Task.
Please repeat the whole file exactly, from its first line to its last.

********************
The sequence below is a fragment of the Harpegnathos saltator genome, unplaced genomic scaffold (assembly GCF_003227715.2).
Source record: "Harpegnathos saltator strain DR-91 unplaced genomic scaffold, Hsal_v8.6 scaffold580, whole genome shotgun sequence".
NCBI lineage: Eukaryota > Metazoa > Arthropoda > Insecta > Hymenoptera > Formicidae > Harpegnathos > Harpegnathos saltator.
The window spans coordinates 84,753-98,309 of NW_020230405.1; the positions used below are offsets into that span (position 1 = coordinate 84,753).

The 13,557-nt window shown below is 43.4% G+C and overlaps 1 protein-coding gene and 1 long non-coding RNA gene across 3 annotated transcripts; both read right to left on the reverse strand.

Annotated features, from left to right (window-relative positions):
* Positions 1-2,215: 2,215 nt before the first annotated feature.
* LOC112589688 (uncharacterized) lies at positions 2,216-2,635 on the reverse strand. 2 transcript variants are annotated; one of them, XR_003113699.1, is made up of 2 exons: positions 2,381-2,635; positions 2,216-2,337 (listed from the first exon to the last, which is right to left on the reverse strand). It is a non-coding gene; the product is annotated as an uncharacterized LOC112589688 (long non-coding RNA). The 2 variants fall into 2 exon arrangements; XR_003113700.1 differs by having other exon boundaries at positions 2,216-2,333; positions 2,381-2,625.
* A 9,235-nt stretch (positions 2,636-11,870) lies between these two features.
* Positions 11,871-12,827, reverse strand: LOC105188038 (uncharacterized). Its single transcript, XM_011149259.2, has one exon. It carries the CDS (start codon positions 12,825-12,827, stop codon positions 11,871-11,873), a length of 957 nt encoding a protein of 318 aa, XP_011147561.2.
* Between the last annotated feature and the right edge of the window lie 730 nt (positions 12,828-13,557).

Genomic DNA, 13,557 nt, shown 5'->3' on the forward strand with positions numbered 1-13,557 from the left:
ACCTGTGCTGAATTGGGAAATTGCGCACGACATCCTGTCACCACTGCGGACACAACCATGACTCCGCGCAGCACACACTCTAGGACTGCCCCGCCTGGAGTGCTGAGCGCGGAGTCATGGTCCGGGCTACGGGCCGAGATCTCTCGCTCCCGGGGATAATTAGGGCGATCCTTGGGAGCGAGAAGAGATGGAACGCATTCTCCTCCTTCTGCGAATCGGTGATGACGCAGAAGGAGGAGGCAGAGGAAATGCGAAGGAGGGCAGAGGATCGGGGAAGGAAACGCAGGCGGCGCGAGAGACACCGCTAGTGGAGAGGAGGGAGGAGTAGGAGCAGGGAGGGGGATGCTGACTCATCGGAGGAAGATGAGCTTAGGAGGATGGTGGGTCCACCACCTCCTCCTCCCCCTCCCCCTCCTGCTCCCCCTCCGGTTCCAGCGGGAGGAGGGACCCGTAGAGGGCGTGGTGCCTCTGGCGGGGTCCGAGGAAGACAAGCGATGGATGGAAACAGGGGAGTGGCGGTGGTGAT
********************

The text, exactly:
The sequence below is a fragment of the Harpegnathos saltator genome, unplaced genomic scaffold (assembly GCF_003227715.2).
Source record: "Harpegnathos saltator strain DR-91 unplaced genomic scaffold, Hsal_v8.6 scaffold580, whole genome shotgun sequence".
NCBI lineage: Eukaryota > Metazoa > Arthropoda > Insecta > Hymenoptera > Formicidae > Harpegnathos > Harpegnathos saltator.
The window spans coordinates 84,753-98,309 of NW_020230405.1; the positions used below are offsets into that span (position 1 = coordinate 84,753).

The 13,557-nt window shown below is 43.4% G+C and overlaps 1 protein-coding gene and 1 long non-coding RNA gene across 3 annotated transcripts; both read right to left on the reverse strand.

Annotated features, from left to right (window-relative positions):
* Positions 1-2,215: 2,215 nt before the first annotated feature.
* LOC112589688 (uncharacterized) lies at positions 2,216-2,635 on the reverse strand. 2 transcript variants are annotated; one of them, XR_003113699.1, is made up of 2 exons: positions 2,381-2,635; positions 2,216-2,337 (listed from the first exon to the last, which is right to left on the reverse strand). It is a non-coding gene; the product is annotated as an uncharacterized LOC112589688 (long non-coding RNA). The 2 variants fall into 2 exon arrangements; XR_003113700.1 differs by having other exon boundaries at positions 2,216-2,333; positions 2,381-2,625.
* A 9,235-nt stretch (positions 2,636-11,870) lies between these two features.
* Positions 11,871-12,827, reverse strand: LOC105188038 (uncharacterized). Its single transcript, XM_011149259.2, has one exon. It carries the CDS (start codon positions 12,825-12,827, stop codon positions 11,871-11,873), a length of 957 nt encoding a protein of 318 aa, XP_011147561.2.
* Between the last annotated feature and the right edge of the window lie 730 nt (positions 12,828-13,557).

Genomic DNA, 13,557 nt, shown 5'->3' on the forward strand with positions numbered 1-13,557 from the left:
ACCTGTGCTGAATTGGGAAATTGCGCACGACATCCTGTCACCACTGCGGACACAACCATGACTCCGCGCAGCACACACTCTAGGACTGCCCCGCCTGGAGTGCTGAGCGCGGAGTCATGGTCCGGGCTACGGGCCGAGATCTCTCGCTCCCGGGGATAATTAGGGCGATCCTTGGGAGCGAGAAGAGATGGAACGCATTCTCCTCCTTCTGCGAATCGGTGATGACGCAGAAGGAGGAGGCAGAGGAAATGCGAAGGAGGGCAGAGGATCGGGGAAGGAAACGCAGGCGGCGCGAGAGACACCGCTAGTGGAGAGGAGGGAGGAGTAGGAGCAGGGAGGGGGATGCTGACTCATCGGAGGAAGATGAGCTTAGGAGGATGGTGGGTCCACCACCTCCTCCTCCCCCTCCCCCTCCTGCTCCCCCTCCGGTTCCAGCGGGAGGAGGGACCCGTAGAGGGCGTGGTGCCTCTGGCGGGGTCCGAGGAAGACAAGCGATGGATGGAAACAGGGGAGTGGCGGTGGTGAT